With a load capacity of up to 1950 litres, the new E-Class Estate (length/width/ height: 4895/1854/1471 millimeters) sets the standard in its class. Apart from the load compartment capacity itself, other dimensions of great practical importance, such as the rear aperture, rear sill height or maximum load length, demonstrate the expertise of Mercedes-Benz in estate car engineering.
It is not only in the load compartment that has seen an improvement in the already generous dimensions of the preceding model, there are also improvements in other respects as well. Two examples in the interior illustrate this: the elbow width in the rear has been increased by 50 millimeters to 1505 millimeters. Rear headroom with the large tilting/sliding sunroof installed has also improved by 50 millimeters to 1010 millimeters, and is almost as generous as in versions with no sunroof (1012 mm).
An exemplary load management system is on board as standard. Features include the automatically opening and closing EASY-PACK tailgate with automatic raising of the load compartment cover and the EASY-PACK folding load compartment floor. The latter considerably increases the usable height of the load compartment. It can be folded up and secured in various positions. Standard equipment also includes the EASY-PACK load compartment cover with a load securing net. When extended, the load compartment cover can be hooked into electrically powered carriers on the D-pillars. When the tailgate is opened, the load compartment cover is automatically raised to allow unobstructed loading and unloading. The optional folding bench seat for the load compartment is also a unique feature in this vehicle segment.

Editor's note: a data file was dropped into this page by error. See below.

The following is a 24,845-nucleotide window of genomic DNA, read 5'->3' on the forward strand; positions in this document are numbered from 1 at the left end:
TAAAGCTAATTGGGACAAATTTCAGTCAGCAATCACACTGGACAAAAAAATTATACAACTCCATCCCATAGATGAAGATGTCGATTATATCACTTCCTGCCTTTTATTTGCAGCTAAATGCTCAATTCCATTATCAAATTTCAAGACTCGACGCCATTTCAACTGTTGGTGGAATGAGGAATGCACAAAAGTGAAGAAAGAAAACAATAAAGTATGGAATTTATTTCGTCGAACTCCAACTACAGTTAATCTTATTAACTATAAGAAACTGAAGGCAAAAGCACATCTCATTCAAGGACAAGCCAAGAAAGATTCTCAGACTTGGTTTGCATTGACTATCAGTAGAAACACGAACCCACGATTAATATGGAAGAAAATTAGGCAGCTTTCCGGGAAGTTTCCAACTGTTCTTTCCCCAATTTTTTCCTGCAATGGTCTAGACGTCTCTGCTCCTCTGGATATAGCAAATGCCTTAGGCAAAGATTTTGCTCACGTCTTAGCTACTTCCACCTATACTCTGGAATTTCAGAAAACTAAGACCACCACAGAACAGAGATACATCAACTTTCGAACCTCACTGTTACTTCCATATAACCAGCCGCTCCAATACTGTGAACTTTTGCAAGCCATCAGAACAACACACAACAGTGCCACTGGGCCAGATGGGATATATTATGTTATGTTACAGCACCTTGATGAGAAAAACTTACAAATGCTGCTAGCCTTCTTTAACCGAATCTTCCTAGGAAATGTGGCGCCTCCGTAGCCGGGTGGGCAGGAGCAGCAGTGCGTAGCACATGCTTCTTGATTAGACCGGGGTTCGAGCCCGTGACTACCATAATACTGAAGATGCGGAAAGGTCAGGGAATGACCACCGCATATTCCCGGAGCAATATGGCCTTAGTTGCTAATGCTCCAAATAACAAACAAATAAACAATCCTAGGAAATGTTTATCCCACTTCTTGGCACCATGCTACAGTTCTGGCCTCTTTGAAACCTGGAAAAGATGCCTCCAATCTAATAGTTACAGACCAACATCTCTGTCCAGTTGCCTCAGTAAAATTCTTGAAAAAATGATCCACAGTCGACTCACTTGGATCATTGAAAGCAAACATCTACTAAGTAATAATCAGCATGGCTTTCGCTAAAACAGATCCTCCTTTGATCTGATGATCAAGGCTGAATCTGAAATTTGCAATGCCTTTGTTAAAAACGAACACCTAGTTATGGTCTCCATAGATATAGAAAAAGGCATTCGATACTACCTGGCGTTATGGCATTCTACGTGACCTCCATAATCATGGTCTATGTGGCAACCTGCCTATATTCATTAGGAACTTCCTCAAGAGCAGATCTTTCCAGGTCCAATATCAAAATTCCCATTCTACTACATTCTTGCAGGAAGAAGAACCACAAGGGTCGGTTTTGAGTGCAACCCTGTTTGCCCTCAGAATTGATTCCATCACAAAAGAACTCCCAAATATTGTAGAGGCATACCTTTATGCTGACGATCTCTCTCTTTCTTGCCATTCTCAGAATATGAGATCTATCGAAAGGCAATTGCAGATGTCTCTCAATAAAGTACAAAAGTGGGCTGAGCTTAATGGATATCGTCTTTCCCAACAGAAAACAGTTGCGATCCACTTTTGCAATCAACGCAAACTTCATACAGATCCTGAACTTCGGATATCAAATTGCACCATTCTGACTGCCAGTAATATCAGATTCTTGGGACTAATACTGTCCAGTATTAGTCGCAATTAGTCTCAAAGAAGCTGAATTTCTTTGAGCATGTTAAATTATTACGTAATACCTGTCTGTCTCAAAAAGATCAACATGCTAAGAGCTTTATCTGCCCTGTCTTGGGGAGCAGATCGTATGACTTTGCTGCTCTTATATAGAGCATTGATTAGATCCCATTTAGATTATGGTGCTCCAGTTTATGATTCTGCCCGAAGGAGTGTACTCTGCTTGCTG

Around one dozen new or improved driver assistance systems help to prevent accidents or at least reduce the severity of the impact. These include the standard ATTENTION ASSIST drowsiness detection system, the optional DISTRONIC PLUS proximity control and the PRE-SAFE Brake, which is able to initiate partial and full emergency braking autonomously. For the first time, PRE-SAFE is also able to use only the information received from the short-range sensors in the front bumper to tension the front seat belts at the last moment before an accident recognised as unavoidable, thereby reducing the loads on the driver and front passenger during the crash.